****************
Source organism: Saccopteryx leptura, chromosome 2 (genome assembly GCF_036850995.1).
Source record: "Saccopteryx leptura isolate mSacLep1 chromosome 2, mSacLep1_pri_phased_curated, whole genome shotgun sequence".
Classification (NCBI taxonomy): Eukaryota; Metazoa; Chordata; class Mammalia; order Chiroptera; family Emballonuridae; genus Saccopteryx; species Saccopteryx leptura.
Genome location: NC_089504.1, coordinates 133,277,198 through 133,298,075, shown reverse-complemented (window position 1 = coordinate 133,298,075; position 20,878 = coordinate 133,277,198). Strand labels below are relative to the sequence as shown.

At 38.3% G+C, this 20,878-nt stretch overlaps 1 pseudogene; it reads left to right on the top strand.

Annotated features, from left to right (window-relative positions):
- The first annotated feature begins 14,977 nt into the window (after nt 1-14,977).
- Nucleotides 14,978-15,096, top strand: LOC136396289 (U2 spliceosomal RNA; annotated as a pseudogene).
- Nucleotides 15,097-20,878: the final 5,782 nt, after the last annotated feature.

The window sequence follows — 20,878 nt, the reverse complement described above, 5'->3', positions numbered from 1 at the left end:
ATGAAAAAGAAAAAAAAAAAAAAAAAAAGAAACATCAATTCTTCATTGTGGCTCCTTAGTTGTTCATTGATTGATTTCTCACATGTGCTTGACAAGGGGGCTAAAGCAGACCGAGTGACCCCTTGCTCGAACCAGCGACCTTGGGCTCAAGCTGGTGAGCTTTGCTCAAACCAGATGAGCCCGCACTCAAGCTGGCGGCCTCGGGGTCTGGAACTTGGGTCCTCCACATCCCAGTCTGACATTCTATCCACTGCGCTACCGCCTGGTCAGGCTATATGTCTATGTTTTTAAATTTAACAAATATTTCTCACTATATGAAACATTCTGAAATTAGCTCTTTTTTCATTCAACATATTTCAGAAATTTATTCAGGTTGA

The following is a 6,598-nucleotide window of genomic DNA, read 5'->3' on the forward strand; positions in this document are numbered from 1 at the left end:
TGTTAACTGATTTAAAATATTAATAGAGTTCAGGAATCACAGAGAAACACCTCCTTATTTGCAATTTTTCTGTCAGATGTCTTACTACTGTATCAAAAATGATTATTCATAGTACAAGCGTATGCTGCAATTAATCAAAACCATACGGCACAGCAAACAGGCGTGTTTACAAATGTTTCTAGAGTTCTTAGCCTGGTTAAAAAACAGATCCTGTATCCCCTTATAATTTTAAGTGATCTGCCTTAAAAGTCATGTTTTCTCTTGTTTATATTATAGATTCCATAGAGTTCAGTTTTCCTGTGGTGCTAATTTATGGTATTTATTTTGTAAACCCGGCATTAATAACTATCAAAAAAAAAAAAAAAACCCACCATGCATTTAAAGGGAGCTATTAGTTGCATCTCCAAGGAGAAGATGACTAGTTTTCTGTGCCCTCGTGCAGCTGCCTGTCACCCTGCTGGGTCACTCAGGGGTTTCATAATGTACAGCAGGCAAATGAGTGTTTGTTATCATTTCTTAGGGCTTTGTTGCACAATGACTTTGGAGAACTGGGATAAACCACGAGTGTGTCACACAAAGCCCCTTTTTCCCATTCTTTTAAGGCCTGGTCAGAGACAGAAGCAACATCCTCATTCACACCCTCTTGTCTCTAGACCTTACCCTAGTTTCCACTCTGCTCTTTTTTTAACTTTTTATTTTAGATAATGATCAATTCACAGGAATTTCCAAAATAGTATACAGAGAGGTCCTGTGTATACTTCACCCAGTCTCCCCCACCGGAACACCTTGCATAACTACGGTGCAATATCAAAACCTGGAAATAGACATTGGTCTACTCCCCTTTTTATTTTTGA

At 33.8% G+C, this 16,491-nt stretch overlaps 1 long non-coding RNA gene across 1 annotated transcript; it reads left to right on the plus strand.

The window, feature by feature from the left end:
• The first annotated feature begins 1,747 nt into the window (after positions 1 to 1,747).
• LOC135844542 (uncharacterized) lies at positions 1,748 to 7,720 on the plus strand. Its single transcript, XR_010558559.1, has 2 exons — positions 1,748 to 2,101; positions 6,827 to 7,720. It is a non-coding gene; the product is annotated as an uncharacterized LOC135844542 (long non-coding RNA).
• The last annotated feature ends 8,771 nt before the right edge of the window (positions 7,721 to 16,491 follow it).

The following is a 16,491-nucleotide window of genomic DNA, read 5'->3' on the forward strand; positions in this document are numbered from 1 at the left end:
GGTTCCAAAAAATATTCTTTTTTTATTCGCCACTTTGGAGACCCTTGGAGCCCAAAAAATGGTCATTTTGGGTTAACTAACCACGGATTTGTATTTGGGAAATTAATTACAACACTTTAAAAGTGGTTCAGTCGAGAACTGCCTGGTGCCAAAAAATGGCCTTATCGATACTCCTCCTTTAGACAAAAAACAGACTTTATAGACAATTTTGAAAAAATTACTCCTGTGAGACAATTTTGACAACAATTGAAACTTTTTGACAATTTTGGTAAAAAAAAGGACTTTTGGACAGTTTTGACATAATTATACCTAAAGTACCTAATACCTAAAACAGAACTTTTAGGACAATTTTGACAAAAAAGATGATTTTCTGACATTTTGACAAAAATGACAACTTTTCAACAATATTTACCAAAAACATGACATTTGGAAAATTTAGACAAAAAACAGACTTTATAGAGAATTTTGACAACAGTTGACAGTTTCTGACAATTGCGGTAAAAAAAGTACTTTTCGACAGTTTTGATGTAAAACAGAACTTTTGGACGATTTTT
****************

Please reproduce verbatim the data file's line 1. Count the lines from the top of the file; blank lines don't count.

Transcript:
Source organism: Saccopteryx leptura, chromosome 2 (genome assembly GCF_036850995.1).